Welcome back, everyone. Hope you had a fabulous Easter.

Being a book editor is such a strange job. It has enormous up sides: not requiring me to, say, buy a lot of expensive equipment or be out in extreme elements. I don't have to dig through anything too revolting. At least not physically. But still, it has its challenges.

Chief among those is the fact that everyone I meet wants to publish. And this varies in intensity, often marked by dilated pupils and shortness of breath when I mention what I do, who I've worked for, authors I've helped. In most settings, I try not to mention it because chances are if the person has thought about writing at any point in their life, a little bell labeled "My-Golden-Ticket-to-Published-Author" goes off in their heads. And its particular frequency has a way of pushing the conversation past the more important matters like writing, editing, networking, etc.

Even the best writers need a lot of help ignoring this pesky bell. Especially if they spend any time online.

But once in a while I meet someone who wants to be an editor and I always get excited because I've always wanted to help more authors than I have time for. It's no easy thing sometimes to help authors say what they mean, prove we're worth listening to and that they're not, in fact, full card-carrying citizens of crazyland.

My advice to future editors is this: 3 things. Creating great books (and authors) always starts with the same 3 things, and they all derive from the question, Will this book absolutely force people to share it?

The big challenge with being an editor is that you get to be the one to ask how exactly it will do that. It's a difficult question for authors to accept, let alone answer. But if you can get them to face the question, the rest isn't all that hard. Help an author keep answering that question through every stage of the book process, and eventually what they'll get is an exceptional book.

Will this writing compel sharing? Does this edit improve the chances of sharing? Is this a brand that fills a desperate need or want? And is there someone who would be naturally inclined to enjoy it?

And while good editors can provide help in at least two of the three essential categories, a good writers group can help in all three:

1. Motivation.

The first essential element in birthing a book that can change lives is a heart that's fully engaged. Writers who are most productive need daily encouragement and inspiration to continue the hard work of showing up, sticking with it, and continually developing the vision. This is a critical step that's missing in most of the courses I've seen. Each week, I want to send you a new motivational message to inspire you to write what matters most.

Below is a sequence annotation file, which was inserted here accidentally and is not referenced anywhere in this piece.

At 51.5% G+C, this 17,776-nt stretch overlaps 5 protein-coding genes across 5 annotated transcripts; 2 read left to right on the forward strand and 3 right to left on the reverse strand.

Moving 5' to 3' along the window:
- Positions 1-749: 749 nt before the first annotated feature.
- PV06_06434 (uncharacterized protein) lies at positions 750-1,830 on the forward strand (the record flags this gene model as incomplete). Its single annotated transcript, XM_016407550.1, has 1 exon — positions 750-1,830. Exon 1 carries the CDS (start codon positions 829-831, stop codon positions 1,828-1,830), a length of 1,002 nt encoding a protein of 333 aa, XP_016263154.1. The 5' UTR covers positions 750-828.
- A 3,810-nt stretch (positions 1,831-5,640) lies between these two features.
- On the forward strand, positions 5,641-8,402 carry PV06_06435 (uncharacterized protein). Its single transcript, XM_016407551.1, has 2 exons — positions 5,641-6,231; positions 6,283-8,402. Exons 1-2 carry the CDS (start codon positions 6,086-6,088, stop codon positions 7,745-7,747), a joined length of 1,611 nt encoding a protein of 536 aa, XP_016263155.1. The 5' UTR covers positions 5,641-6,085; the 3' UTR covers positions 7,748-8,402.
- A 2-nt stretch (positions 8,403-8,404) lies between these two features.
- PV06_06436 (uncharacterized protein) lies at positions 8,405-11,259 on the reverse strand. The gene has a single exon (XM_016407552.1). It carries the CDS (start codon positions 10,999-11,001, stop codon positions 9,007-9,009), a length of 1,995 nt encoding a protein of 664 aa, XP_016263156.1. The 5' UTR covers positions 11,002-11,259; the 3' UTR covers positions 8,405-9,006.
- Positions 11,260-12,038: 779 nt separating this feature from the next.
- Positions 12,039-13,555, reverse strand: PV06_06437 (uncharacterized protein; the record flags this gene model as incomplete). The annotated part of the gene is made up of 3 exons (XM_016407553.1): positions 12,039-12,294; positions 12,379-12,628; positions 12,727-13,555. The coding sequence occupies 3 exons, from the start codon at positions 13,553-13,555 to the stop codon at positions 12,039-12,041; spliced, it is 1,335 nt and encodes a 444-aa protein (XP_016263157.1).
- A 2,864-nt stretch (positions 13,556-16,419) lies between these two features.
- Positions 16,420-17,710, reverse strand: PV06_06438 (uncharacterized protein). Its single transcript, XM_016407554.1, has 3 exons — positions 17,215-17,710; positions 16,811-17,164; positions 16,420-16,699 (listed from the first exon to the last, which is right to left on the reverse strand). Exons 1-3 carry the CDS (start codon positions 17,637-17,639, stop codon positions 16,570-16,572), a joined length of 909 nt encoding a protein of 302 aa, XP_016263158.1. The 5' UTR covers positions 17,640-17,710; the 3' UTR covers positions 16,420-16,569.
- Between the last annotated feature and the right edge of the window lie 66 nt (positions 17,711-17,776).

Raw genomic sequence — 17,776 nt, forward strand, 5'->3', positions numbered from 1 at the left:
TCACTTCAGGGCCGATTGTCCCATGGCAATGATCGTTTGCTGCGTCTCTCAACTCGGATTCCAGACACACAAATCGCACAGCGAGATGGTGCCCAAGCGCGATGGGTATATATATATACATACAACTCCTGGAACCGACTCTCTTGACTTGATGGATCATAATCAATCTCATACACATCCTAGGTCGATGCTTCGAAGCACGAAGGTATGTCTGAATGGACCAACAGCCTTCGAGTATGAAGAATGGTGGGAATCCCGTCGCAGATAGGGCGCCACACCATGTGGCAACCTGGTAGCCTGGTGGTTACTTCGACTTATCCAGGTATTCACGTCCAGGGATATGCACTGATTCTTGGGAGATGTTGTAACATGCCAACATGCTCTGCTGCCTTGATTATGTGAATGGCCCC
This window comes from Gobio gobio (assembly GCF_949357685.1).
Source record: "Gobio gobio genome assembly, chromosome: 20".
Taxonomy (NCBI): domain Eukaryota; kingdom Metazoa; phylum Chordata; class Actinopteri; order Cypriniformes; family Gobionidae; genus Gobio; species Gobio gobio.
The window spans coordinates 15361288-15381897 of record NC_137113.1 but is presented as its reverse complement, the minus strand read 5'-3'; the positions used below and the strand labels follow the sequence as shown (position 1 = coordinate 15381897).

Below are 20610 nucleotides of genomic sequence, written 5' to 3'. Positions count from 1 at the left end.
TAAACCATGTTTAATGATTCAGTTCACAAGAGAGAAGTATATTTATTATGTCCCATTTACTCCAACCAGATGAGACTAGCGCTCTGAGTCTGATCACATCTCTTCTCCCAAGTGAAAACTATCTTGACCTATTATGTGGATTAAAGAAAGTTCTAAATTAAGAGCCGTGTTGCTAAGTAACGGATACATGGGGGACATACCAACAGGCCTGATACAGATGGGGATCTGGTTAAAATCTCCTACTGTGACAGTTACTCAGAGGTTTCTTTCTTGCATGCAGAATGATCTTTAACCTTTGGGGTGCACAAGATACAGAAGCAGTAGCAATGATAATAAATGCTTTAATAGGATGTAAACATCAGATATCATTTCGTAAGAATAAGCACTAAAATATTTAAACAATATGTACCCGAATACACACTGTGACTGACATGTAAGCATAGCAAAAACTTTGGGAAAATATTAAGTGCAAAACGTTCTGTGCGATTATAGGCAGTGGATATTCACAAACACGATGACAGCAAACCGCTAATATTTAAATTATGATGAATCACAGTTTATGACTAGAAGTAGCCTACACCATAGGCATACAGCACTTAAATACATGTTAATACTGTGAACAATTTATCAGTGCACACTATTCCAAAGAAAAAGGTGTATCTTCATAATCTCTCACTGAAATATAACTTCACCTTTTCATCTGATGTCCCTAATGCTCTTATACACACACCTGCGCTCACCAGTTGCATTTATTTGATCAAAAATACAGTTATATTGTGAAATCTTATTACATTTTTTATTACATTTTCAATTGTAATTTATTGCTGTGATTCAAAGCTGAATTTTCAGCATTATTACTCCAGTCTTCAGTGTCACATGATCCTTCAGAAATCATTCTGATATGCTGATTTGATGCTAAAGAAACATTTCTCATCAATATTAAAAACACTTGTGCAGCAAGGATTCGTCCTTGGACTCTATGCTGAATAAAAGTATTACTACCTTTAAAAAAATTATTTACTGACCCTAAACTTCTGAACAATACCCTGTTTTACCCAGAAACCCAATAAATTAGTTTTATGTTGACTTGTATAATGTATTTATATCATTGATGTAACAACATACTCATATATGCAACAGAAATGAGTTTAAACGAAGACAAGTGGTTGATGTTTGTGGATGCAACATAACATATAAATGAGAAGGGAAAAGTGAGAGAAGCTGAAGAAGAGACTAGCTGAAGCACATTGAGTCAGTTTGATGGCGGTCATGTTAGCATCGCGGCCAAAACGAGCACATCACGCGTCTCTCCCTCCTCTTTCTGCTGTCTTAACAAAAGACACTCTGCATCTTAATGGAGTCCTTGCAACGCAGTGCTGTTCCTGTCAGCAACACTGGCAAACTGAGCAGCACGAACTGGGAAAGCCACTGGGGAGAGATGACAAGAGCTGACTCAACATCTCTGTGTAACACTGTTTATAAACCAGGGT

2. Education.

Writers need to engage in every step of the book process as though it's the most important step there is. From writing to editing to branding, networking and publishing, the reason a book doesn't sell is a breakdown in one of those areas. And unless authors have a strong understanding of their story and their essential difference, the book won't rise as well as it might have. First, authors need to know how to write words that work better than the rest, and like any creative endeavor, this takes training and practice over time. Each step should build on the last, with solid guidance in editing, building a brand, networking, and choosing best publishing options.

3. Connection.

The final element that's sorely missing for writers today is connection to a larger, engaged community. The trick with books is getting critical feedback on your best efforts at each step to ensure you're on the mark. And when it comes time to release your message, the best way is organically–by letting people put it to use. You don't sell great books, they sell themselves because they're so remarkable. They solve huge problems and inspire people to change. If I was a fancy marketer, I'd call this the Authentic Approach Advantage or something, but it's basically what happens naturally  when you stay focused on helping people all along the way through your own development.

To encourage authors to finish well and excel my new plan is to focus on an online writers group. I'll still help authors individually, but much of it will be through the website. For those who signed up over Easter weekend, I'm grateful for your trust, and I'd like to extend the $10-first-week offer for your entire first month. Anyone else who would like to check it out, your first month will be $10 as well. Who knows, if it gets going well, I may extend that price indefinitely.

I'm learning how to run a website as I go, but I'm still just an editor and my goals for these three categories haven't changed. So if you want to see if YWG can help you produce an exceptional book, I encourage you to come by and see the different kind of community we've just gotten going.

Thanks for reading–I'm always open to any ideas you have for making it better. See you over there!